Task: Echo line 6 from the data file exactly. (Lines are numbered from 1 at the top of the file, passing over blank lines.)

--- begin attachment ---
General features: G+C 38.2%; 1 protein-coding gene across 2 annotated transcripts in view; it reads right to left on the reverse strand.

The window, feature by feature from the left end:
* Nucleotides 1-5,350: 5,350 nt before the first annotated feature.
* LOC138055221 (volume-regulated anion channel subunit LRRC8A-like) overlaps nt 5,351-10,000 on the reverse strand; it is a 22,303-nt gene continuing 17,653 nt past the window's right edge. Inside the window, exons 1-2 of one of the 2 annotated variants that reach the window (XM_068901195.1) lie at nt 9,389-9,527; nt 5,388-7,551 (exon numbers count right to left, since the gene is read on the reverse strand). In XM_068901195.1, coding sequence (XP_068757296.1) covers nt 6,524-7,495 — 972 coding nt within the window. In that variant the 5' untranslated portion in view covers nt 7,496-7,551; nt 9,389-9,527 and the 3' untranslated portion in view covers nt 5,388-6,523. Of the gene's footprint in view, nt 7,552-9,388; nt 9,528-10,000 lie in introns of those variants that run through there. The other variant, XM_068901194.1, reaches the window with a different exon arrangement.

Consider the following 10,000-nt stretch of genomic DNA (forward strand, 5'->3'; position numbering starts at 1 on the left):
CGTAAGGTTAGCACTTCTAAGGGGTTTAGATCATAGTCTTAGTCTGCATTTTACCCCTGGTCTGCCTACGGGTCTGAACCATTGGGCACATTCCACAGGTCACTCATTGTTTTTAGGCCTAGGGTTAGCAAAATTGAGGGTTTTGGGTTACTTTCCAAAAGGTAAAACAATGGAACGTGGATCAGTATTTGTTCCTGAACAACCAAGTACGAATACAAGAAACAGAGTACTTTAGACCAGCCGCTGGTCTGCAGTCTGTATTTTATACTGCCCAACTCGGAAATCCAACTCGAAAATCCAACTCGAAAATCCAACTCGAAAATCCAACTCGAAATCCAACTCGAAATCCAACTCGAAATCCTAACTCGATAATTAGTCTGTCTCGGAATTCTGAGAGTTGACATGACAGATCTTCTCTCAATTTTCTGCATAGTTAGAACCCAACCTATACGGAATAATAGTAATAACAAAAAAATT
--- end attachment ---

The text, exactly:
CGTAAGGTTAGCACTTCTAAGGGGTTTAGATCATAGTCTTAGTCTGCATTTTACCCCTGGTCTGCCTACGGGTCTGAACCATTGGGCACATTCCACAGGTCACTCATTGTTTTTAGGCCTAGGGTTAGCAAAATTGAGGGTTTTGGGTTACTTTCCAAAAGGTAAAACAATGGAACGTGGATCAGTATTTGTTCCTGAACAACCAAGTACGAATACAAGAAACAGAGTACTTTAGACCAGCCGCTGGTCTGCAGTCTGTATTTTATACTGCCCAACTCGGAAATCCAACTCGAAAATCCAACTCGAAAATCCAACTCGAAAATCCAACTCGAAATCCAACTCGAAATCCAACTCGAAATCCTAACTCGATAATTAGTCTGTCTCGGAATTCTGAGAGTTGACATGACAGATCTTCTCTCAATTTTCTGCATAGTTAGAACCCAACCTATACGGAATAATAGTAATAACAAAAAAATT